In 1999 I visited Nike (Nicea). It was the past coming to meet me from the future. When I was 12 our pastor, recognizing my interest in theology and my father’s competence to assist me, asked that I write an essay on the formation of the Nicene Creed as my capstone exercise for confirmation. It was in this exercise that I met Athanasius and Arius and developed my nose for Gnosticism. So it was with particular eagerness and sense of grace that I traveled from Istanbul across the Marble Sea up over the mountains and down into the valley along what is likely the same road that the bishops took back in 325. Unlike them I did not travel by a white donkey or on horseback. Someday perhaps that particular pleasure will be afforded me or one of my children.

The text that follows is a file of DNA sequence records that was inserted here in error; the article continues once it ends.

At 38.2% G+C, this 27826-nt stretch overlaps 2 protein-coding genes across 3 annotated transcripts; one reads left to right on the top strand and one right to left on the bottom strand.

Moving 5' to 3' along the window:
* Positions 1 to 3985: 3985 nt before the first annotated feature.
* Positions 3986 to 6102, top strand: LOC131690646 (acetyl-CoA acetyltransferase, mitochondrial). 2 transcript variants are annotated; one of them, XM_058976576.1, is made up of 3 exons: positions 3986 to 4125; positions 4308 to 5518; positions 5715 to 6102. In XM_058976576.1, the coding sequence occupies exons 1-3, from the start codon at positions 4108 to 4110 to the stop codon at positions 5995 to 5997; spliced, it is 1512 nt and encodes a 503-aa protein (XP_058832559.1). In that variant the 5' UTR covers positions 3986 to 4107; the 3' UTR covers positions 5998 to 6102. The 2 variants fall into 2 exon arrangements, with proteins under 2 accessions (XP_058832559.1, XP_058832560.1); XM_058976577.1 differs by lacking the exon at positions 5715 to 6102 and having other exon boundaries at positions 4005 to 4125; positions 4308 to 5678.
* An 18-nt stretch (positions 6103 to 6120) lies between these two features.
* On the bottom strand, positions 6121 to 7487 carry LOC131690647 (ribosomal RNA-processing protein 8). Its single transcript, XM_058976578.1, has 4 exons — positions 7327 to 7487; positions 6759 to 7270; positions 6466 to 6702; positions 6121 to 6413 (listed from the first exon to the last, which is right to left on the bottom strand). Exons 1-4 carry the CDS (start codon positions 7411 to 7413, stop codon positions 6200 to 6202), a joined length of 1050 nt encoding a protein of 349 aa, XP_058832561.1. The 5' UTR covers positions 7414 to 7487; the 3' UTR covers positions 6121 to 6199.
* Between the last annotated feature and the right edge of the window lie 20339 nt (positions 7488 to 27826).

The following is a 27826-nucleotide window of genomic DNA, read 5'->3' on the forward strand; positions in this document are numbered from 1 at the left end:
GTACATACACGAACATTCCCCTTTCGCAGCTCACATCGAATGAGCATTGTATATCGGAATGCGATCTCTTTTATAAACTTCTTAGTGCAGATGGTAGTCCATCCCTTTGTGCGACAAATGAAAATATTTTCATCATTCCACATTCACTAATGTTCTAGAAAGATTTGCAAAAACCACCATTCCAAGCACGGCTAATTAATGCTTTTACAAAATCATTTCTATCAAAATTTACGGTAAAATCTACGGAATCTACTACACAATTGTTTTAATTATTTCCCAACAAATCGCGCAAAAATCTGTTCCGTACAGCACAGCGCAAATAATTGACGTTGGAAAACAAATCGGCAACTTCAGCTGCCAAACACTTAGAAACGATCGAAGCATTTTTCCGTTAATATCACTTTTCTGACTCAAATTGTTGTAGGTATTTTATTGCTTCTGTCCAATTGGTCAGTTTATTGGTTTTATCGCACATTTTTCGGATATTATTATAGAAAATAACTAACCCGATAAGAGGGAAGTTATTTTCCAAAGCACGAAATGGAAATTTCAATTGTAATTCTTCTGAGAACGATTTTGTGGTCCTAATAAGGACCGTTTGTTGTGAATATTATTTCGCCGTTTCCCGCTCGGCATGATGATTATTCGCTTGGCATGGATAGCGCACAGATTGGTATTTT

We are uncertain where the site of the church of the first council was located but quite certain of the church of the second council and it remains standing albeit as a ruin. Since 1453, just days after the Ottoman conquest of Constantinople, this church has functioned as a mosque. Then in 1935, if my memory serves me, an earthquake toppled the dome. It has stood empty every since. It is a modest church and now some 20 feet below the ground level. The dome peaks up above the ground and I drink latte with my colleagues in the courtyard café just behind the dome and we look down on this ancient stone structure and our memory, nurtured by the church, moves back to those extraordinary days when Athanasius and his Bishop may have sat where we sit. I thought of Athanasius (more likely his bishop) and Arius drinking coffee or wine together and seeking to make sense out of their difficult and enduring and profoundly substantive dispute. The very formation of the Church’s self-understanding was at work in those conversations. More important our understanding of the meaning of the Incarnation was being hammered out. A moment like few others for our spiritual ancestors. That is why we treasure it.